The ACLU of Georgia said Monday it hired former DeKalb County chief executive Burrell Ellis as the organization’s first political director, a new role designed to bolster the group’s profile and influence under the Gold Dome.
It is a return to the public spotlight for Ellis, who was a rising political star when he was elected the county’s top official in 2008. Instead, his tenure was most remembered for a long-running corruption probe that targeted his administration.
The civil rights group cited what it called Ellis’ personal experience with the “harsh reality of injustice” in announcing his hire, a point he embraced in an interview Monday about his new job.
“Justice doesn’t just happen. And I’ve seen what happens when justice doesn’t happen. People lose the right to a fair trial, the right to counsel, the right to defend themselves,” said Ellis, a real estate attorney. “We have to fight for that. We have to be vigilant to ensure those rights are protected.”
Ellis was found guilty in July 2015 of trying to shake down a county contractor and served an eight-month prison sentence for his convictions. He always maintained his innocence and the Georgia Supreme Court ruled unanimously in November 2016 that he had been denied a fair trial.
DeKalb County’s top prosecutor said in February she had dropped criminal charges against Ellis, deciding against a retrial after the state supreme court threw out his guilty verdict.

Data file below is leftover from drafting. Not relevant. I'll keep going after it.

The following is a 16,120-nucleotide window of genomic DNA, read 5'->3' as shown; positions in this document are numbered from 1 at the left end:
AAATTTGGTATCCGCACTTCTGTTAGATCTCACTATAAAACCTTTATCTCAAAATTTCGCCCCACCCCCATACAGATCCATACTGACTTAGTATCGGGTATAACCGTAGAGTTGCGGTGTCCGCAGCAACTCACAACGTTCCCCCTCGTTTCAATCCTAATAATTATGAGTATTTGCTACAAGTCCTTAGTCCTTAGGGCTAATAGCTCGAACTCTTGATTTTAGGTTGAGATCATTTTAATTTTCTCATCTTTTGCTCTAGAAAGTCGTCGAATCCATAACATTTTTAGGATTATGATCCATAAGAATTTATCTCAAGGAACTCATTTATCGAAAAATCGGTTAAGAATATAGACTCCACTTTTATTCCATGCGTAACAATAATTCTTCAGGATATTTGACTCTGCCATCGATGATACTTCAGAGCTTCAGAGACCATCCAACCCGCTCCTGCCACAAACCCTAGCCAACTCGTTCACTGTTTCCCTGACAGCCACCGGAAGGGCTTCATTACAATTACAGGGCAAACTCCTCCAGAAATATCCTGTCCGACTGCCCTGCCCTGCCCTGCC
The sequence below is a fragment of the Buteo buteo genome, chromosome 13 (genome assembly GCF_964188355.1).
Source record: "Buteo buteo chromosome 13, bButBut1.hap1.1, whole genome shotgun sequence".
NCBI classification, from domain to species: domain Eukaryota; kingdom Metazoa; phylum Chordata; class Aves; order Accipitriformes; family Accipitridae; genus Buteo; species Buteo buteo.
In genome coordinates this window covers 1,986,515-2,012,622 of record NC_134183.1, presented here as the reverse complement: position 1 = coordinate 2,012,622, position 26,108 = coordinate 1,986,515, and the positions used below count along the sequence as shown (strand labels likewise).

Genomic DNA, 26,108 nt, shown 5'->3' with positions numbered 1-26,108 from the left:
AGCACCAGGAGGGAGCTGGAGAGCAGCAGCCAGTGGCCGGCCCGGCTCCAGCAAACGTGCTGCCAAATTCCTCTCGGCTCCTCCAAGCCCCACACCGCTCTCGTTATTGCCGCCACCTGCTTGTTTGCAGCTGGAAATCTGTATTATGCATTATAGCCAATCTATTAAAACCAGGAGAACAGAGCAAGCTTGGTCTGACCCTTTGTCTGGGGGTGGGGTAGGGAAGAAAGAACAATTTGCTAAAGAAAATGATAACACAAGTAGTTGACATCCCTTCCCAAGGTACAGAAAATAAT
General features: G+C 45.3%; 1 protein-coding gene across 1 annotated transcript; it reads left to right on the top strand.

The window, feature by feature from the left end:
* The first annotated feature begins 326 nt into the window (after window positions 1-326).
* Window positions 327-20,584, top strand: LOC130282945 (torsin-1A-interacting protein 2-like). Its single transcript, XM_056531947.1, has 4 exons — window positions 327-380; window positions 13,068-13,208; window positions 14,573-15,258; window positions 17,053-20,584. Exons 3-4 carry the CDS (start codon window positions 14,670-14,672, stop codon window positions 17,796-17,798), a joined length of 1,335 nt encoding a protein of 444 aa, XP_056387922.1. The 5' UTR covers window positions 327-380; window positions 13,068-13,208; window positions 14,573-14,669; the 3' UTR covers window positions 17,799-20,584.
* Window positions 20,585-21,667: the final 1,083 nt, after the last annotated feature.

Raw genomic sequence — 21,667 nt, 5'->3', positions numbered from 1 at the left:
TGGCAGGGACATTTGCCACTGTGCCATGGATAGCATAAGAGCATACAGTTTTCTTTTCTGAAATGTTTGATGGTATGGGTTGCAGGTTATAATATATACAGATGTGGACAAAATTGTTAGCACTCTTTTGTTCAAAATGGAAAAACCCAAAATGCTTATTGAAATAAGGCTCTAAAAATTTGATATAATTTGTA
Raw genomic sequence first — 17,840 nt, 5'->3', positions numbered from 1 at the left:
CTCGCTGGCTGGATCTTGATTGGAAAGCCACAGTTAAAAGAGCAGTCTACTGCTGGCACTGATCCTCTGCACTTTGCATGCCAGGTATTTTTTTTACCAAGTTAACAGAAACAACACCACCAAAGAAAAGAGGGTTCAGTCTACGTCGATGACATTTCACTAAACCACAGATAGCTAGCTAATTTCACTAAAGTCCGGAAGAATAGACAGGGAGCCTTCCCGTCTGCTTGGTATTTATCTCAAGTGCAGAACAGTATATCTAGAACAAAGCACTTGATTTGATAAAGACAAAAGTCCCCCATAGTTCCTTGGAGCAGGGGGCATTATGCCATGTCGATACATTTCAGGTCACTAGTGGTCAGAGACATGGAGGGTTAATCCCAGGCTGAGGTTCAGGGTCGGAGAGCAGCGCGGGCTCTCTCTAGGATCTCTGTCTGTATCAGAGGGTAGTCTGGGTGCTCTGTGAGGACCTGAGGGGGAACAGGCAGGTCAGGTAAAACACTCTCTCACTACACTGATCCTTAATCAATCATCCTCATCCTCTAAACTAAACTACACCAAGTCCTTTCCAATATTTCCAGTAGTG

Andrea Young, the ACLU of Georgia’s executive director, said Ellis’ political experience and his personal background have given him a “360 view” of the criminal justice system - and an understanding of where it can be improved.
“This is what makes Burrell such a uniquely qualified person for this role. Smart justice and criminal justice reform are major ACLU initiatives,” said Young. “There are very few people who have his perspective of the criminal justice system.”
The hire comes at a pivotal time. Gov. Nathan Deal has spent a chunk of his political capital on a vast criminal justice overhaul that aimed to divert more nonviolent offenders away from costly prison sentence time. Ellis said Deal’s initiatives are just the start of changes he hopes to push over the coming years.
Among the group’s priorities including changes to bail-based systems that the ACLU has challenged as an unconstitutional violation and voter-rights initiatives. Ellis and Young also plan to pursue broader changes to the criminal justice system to focus more on rehabilitation than incarceration.
“We want to advance that work to reduce the numbers of people incarcerated in Georgia and take steps to get a fair system,” said Ellis. “Not just because it’s unjust and immoral, but because in many ways its ineffective.”